After she was caught using tracking software to claim unworked hours, a Canadian civil tribunal ordered a woman to pay damages to her former employer.
Karlee Besse was a British Columbia-based accountant who initially claimed she had been wrongfully fired and sought $5,000 (PS3,056) in compensation for unpaid wages.
Reach CPA claimed that she was fired because she “engaged in theft of time” and counterclaimed for the wages she received for the hours she misrepresented as well as for the amount she owed on an advance given to Ms Besse at her beginning work.
According to the firm, Ms. Besse had spent more than 50 hours in her timesheets on tasks that were not work-related.
Reach had installed TimeCamp, a staff tracking software, on her laptop before she started weekly performance meetings.
The tribunal document into this case stated that Reach had done an analysis of Miss Besse’s Timesheets and TimeCamp data and found irregularities between her Timesheets, and the software usage logs.
“Reach submitted videos that showed how TimeCamp tracked Miss Bess’s activity and time.
“It is clear that Miss Besse committed time theft by recording work time on her timesheets, which were not tracked by TimeCamp.”
Ms. Besse stated that she found the software hard to use and couldn’t get it to distinguish between personal and work use.
The company demonstrated how Timecamp could tell the difference, including if the device was used to access streaming services such as Disney+ and how long.
Ms. Besse said that she also spent considerable time with paper copies of client documents, which would not have been captured at TimeCamp. She did not tell Reach because she was afraid and “knew” they wouldn’t like to hear it.
TimeCamp data showed Ms. Besse’s printing. It said that she couldn’t have printed the required number of copies and that the details needed to enter into the software would need to be provided by the firm.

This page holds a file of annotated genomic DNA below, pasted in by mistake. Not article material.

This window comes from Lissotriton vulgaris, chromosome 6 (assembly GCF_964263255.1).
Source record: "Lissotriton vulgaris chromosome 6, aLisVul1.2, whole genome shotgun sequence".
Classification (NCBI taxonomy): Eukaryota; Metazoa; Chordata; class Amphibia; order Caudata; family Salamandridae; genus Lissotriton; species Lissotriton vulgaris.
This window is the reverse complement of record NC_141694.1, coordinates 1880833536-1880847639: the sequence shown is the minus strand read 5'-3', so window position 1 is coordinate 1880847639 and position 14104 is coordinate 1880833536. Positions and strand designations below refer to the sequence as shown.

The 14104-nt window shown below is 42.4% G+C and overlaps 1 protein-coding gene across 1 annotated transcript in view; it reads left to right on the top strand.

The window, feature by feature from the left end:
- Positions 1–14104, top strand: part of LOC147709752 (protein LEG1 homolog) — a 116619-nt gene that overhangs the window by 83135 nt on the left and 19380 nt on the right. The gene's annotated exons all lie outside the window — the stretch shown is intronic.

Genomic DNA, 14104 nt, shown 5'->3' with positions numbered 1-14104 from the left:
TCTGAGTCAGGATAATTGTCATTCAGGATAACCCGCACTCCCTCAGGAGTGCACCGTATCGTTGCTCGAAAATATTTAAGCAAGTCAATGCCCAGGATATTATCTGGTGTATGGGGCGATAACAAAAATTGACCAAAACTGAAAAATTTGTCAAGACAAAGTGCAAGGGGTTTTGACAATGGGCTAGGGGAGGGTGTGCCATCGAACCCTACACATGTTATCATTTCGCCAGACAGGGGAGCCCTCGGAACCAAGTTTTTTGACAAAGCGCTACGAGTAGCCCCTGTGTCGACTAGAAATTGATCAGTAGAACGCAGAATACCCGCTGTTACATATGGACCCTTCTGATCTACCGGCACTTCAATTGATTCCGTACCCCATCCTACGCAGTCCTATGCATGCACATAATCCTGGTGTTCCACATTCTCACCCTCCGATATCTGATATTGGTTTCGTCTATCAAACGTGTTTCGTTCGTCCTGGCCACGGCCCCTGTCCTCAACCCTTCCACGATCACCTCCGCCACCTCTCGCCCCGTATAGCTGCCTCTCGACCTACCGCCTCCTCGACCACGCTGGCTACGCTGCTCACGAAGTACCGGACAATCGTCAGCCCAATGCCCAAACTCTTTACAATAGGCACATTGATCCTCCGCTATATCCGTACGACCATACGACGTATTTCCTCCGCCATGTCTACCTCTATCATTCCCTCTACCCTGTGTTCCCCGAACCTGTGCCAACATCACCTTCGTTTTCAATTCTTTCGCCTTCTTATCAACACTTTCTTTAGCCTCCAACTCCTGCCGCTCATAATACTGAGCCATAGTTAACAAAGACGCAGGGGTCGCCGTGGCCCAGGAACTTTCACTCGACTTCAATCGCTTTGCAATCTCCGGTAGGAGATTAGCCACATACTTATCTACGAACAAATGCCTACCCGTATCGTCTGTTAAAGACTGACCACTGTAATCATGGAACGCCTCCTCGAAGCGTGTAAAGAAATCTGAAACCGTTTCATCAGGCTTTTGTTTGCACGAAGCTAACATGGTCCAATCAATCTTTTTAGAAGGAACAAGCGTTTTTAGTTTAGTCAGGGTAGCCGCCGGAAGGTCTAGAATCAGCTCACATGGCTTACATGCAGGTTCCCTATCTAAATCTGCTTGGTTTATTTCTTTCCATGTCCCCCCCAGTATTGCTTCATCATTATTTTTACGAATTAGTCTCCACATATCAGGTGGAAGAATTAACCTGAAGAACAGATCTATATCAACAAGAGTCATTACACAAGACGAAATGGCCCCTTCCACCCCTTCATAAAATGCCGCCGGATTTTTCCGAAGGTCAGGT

“I’m really sorry”, says accountant
Ms. Besse was confronted by the timekeeping analysis during a video-recorded meeting with the company. She stated: “Clearly I’ve plugged times to files that were not mine and that wasn’t correct or appropriate in any manner or fashion. And I recognize that and so I’m really sorry… “I can’t hide it.”
Megan Stewart, a Tribunal member, found Reach had proven that Ms. Besse had engaged time theft. She described it as “a very serious type of misconduct”.
She dismissed the wrongful termination claim and stated: “Given trust and honesty are essential for an employment relationship, especially in remote-work environments where direct supervision is absent,” Miss Besse’s misconduct resulted in an irreparable breakup in her employment relationship. Reach was therefore discharged proportionately.
Reach was ordered by Ms. Besse to pay Reach $2,757 (PS1,691) including “debt & damages for time theft” as well as the remaining portion of the advance she received from the firm.